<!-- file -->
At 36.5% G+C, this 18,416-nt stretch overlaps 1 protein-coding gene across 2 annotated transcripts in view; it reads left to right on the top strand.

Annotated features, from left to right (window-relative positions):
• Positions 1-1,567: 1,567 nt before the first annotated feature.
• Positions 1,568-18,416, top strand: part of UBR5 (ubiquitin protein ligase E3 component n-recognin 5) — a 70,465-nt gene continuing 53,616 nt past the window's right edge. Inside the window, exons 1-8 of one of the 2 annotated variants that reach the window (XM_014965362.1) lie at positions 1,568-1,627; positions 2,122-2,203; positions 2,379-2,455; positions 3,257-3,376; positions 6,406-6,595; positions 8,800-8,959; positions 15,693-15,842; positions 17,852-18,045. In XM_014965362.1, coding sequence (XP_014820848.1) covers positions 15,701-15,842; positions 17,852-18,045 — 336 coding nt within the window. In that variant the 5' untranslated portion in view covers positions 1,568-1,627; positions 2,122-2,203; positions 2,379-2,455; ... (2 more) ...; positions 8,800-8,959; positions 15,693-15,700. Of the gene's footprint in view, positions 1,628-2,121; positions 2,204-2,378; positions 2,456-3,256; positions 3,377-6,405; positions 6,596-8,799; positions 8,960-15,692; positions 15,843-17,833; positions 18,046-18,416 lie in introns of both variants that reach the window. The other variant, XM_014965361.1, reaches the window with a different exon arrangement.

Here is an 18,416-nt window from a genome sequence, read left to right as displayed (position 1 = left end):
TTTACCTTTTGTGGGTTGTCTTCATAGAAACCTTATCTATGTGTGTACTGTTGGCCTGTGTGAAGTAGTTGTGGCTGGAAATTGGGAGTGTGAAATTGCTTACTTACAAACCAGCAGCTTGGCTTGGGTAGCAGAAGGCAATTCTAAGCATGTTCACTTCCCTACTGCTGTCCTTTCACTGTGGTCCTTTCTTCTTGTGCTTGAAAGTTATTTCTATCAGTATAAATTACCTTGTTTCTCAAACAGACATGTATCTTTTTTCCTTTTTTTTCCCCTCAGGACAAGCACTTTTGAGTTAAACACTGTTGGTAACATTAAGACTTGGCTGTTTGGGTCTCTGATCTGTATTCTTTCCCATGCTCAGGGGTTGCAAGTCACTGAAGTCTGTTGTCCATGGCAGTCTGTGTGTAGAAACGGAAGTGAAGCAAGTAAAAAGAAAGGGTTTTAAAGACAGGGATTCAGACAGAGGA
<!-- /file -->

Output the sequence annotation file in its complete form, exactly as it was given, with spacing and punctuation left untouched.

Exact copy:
At 36.5% G+C, this 18,416-nt stretch overlaps 1 protein-coding gene across 2 annotated transcripts in view; it reads left to right on the top strand.

Annotated features, from left to right (window-relative positions):
• Positions 1-1,567: 1,567 nt before the first annotated feature.
• Positions 1,568-18,416, top strand: part of UBR5 (ubiquitin protein ligase E3 component n-recognin 5) — a 70,465-nt gene continuing 53,616 nt past the window's right edge. Inside the window, exons 1-8 of one of the 2 annotated variants that reach the window (XM_014965362.1) lie at positions 1,568-1,627; positions 2,122-2,203; positions 2,379-2,455; positions 3,257-3,376; positions 6,406-6,595; positions 8,800-8,959; positions 15,693-15,842; positions 17,852-18,045. In XM_014965362.1, coding sequence (XP_014820848.1) covers positions 15,701-15,842; positions 17,852-18,045 — 336 coding nt within the window. In that variant the 5' untranslated portion in view covers positions 1,568-1,627; positions 2,122-2,203; positions 2,379-2,455; ... (2 more) ...; positions 8,800-8,959; positions 15,693-15,700. Of the gene's footprint in view, positions 1,628-2,121; positions 2,204-2,378; positions 2,456-3,256; positions 3,377-6,405; positions 6,596-8,799; positions 8,960-15,692; positions 15,843-17,833; positions 18,046-18,416 lie in introns of both variants that reach the window. The other variant, XM_014965361.1, reaches the window with a different exon arrangement.

Here is an 18,416-nt window from a genome sequence, read left to right as displayed (position 1 = left end):
TTTACCTTTTGTGGGTTGTCTTCATAGAAACCTTATCTATGTGTGTACTGTTGGCCTGTGTGAAGTAGTTGTGGCTGGAAATTGGGAGTGTGAAATTGCTTACTTACAAACCAGCAGCTTGGCTTGGGTAGCAGAAGGCAATTCTAAGCATGTTCACTTCCCTACTGCTGTCCTTTCACTGTGGTCCTTTCTTCTTGTGCTTGAAAGTTATTTCTATCAGTATAAATTACCTTGTTTCTCAAACAGACATGTATCTTTTTTCCTTTTTTTTCCCCTCAGGACAAGCACTTTTGAGTTAAACACTGTTGGTAACATTAAGACTTGGCTGTTTGGGTCTCTGATCTGTATTCTTTCCCATGCTCAGGGGTTGCAAGTCACTGAAGTCTGTTGTCCATGGCAGTCTGTGTGTAGAAACGGAAGTGAAGCAAGTAAAAAGAAAGGGTTTTAAAGACAGGGATTCAGACAGAGGA